At the same time, the left- and right-channel audio signals proceed from the input terminals 12L and 12R to respective audio amplifiers 31L and 31R, and thence to respective compression circuits 32L and 32R. The latter circuits serve to compress the dynamic range of the left and right channel audio signals such that when the level of the input signal is low, the quantization interval will be fine and any quantizing error will be small, and so that when the level of the input signal is high, the quantization interval will become coarse, and any corresponding quantizing error will be relatively large. However, because the large quantizing errors occur when the audio signal is relatively loud, such errors will be less noticeable.
The audio signals so compressed proceed to composers or mixer circuits 33L and 33R, respectively. A dither generator 34 provides a dither signal to the mixer circuits 33L and 33R to be respectively added to the compressed audio signals. This dither signal serves to improve the signal-to-noise ratio by dispersing quantization noise throughout the audio spectrum so that the quantization noise will be less noticeable. The left- and-right channel audio signals then proceed through respective low pass filters 35L and 35R to respective sample-and-hold circuits 36L and 36R. The timing signal generator 19 provides the left-channel sampling pulse SPL (FIG. 4B) at the onset of each horizontal interval, and also provides a right-channel sampling pulse SPR (FIG. 4C) at the beginning of the second half of each horizontal interval. These signals SPL and SPR are respectively provided to the sample-and-hold circuits 36L and 36R so that the latter sample the respective left- and right-channel audio signals once during each horizontal interval. Consequently, the low-pass filters 35L and 35R should have their rioll-off frequencies selected so as to eliminate frequencies greater than one half the horizontal frequency (i.e., frequencies greater than about 8 KHz).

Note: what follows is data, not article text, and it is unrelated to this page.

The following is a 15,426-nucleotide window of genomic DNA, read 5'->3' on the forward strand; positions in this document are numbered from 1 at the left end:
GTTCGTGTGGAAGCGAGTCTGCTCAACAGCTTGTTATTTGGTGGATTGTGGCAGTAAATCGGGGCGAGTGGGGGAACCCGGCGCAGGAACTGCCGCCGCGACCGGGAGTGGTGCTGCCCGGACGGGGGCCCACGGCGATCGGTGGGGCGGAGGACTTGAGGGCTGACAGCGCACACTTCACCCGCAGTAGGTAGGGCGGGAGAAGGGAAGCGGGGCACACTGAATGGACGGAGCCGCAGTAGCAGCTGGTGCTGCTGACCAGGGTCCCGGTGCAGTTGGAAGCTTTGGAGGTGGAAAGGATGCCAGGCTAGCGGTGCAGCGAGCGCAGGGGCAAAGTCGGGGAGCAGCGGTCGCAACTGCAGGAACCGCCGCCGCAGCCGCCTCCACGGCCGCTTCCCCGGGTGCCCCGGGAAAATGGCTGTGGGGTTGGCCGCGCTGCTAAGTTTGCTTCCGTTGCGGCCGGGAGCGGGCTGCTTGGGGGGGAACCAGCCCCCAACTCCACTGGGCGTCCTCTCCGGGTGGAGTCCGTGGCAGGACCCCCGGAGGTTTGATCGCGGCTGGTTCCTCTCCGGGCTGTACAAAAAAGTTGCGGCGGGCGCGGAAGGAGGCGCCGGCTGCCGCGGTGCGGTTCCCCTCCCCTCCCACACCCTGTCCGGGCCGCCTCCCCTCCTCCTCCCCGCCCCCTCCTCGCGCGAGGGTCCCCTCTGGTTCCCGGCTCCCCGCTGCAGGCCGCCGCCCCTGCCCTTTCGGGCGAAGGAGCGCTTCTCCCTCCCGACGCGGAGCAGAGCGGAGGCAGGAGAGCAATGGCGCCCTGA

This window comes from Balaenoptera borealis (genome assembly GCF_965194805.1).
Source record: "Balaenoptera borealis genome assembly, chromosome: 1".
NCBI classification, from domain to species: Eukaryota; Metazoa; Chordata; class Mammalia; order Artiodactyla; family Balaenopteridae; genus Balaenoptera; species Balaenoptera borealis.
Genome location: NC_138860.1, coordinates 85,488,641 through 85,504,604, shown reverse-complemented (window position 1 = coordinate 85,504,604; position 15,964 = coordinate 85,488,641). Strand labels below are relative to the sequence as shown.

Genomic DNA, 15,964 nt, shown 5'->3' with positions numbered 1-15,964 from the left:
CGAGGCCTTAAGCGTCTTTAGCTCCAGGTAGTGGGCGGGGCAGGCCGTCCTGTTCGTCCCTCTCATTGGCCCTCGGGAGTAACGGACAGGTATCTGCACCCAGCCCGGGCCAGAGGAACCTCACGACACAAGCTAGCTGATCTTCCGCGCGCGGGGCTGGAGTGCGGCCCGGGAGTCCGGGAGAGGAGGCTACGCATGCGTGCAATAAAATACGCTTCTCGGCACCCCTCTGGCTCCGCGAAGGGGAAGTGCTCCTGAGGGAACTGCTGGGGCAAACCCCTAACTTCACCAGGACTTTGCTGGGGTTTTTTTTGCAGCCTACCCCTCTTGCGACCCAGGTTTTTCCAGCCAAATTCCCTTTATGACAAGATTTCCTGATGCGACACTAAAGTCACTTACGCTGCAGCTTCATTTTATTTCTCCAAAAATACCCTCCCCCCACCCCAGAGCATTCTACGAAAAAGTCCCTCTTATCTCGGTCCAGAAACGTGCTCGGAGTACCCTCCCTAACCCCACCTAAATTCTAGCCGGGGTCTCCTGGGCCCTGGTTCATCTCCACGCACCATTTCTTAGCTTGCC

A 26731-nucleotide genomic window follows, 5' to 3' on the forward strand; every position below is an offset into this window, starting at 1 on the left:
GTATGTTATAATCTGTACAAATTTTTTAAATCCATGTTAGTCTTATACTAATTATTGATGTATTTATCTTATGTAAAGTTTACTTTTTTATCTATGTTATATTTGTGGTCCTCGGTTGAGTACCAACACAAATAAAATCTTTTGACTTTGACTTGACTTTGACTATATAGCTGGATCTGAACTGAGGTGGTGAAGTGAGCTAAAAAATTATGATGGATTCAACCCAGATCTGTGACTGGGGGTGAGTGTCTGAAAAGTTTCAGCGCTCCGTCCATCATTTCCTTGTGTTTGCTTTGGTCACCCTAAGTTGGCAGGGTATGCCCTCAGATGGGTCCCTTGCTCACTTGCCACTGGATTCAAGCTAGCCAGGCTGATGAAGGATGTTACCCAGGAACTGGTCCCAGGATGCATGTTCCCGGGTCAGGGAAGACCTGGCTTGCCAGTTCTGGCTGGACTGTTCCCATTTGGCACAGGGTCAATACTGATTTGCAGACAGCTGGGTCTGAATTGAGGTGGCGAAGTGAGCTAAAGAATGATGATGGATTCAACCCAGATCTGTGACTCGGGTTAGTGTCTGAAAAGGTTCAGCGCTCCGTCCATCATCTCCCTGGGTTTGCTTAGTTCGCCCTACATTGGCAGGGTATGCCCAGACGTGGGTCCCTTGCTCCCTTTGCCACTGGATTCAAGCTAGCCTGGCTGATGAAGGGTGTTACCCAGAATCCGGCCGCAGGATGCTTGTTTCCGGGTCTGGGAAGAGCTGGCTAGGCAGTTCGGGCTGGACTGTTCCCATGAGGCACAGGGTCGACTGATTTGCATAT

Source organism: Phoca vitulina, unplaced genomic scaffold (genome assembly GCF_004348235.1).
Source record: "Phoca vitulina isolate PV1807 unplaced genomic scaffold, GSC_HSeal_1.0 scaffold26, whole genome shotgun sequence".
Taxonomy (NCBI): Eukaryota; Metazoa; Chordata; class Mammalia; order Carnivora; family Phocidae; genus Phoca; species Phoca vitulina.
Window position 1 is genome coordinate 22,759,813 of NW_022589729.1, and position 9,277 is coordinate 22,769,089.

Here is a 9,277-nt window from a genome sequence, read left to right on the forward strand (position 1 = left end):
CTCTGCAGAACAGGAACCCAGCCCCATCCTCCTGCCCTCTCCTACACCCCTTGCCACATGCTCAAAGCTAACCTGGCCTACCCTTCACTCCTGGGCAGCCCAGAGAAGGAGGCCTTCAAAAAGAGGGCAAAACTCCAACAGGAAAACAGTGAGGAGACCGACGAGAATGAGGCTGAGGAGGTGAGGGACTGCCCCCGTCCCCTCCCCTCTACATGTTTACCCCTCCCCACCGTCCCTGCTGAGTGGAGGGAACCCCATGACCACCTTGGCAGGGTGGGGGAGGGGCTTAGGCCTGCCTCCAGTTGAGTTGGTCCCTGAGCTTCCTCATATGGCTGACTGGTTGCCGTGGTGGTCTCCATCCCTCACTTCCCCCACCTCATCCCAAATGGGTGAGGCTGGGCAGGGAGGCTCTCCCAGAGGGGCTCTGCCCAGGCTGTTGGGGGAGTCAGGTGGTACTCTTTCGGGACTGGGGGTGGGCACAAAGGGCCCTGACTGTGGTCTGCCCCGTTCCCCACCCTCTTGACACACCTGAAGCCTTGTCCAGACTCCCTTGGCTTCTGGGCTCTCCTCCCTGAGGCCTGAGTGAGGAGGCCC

The sample-and-hold circuits 36L and 36R have outputs connected to respective inputs of a switch 37 which is supplied with a switching signal SLR (FIG. 4D) from the timing signal generator 19. This switching signal SLR is high during the first half of each horizontal interval, and is low during the second half thereof, so that the switch 37 is coupled to the left-channel sample-and-hold circuit 36L during the first half of each horizontal interval, and is connected to the right-channel sample-and-hold circuit 36R during the second half of each horizontal interval. The sampled outputs of the sample-and-hold circuits 36L and 36R are then provided sequentially from the switch 37 to an analog-to-digital converter 38 which converts these outputs to parallel data words of eight bits. A parallel-to-serial converter 39 converts the data words from the converter 38 to serial form and furnishes the serial words to an error-correction encoder 40. In the latter, a cyclical redundancy check code (CRCC) of fifteen bits is formed for error correction and is added to the eight bits of the left-channel data word and the eight-bit of the right-channel data word to produce an error-correction data block of 31 bits, as shown in FIG. 2C, which can then be inserted on the elongated back porch portion of the luminance signal YN. However, before this is done, a record signal forming circuit 400 interleaves the data block of 31 bits with corresponding bits of other data blocks so that burst errors, such as those which result from data drop out, can be compensated for upon playback. To accomplish this, the record signal forming circuit 400 includes a bus switch 31 coupled to the error correction encoder 40, a random access memory (RAM) 42, a control circuit 43 providing a control signal SRW (FIG. 4E) to the data bus and an address signal to the RAM 42, and a gate circuit 45 to control the application of clock pulses to the shift register 44.
During the first half of each horizontal interval, when the control signal SRW is high, the bus switch 41 couples the error-correction encoder 40 to the RAM 42 and a 31-bit error correction data block is written into a particular memory address in the RAM 42. Then, during the second half of the horizontal interval, when the control signal SRW is low, the bus switch 41 couples the RAM 42 to a data input of the shift register 44. At this time, the address signal from the control circuit 43 is cyclically varied, so that the digital signal read out from the RAM 42 comprises a 31-bit error correcting data block in bit-interleaved form.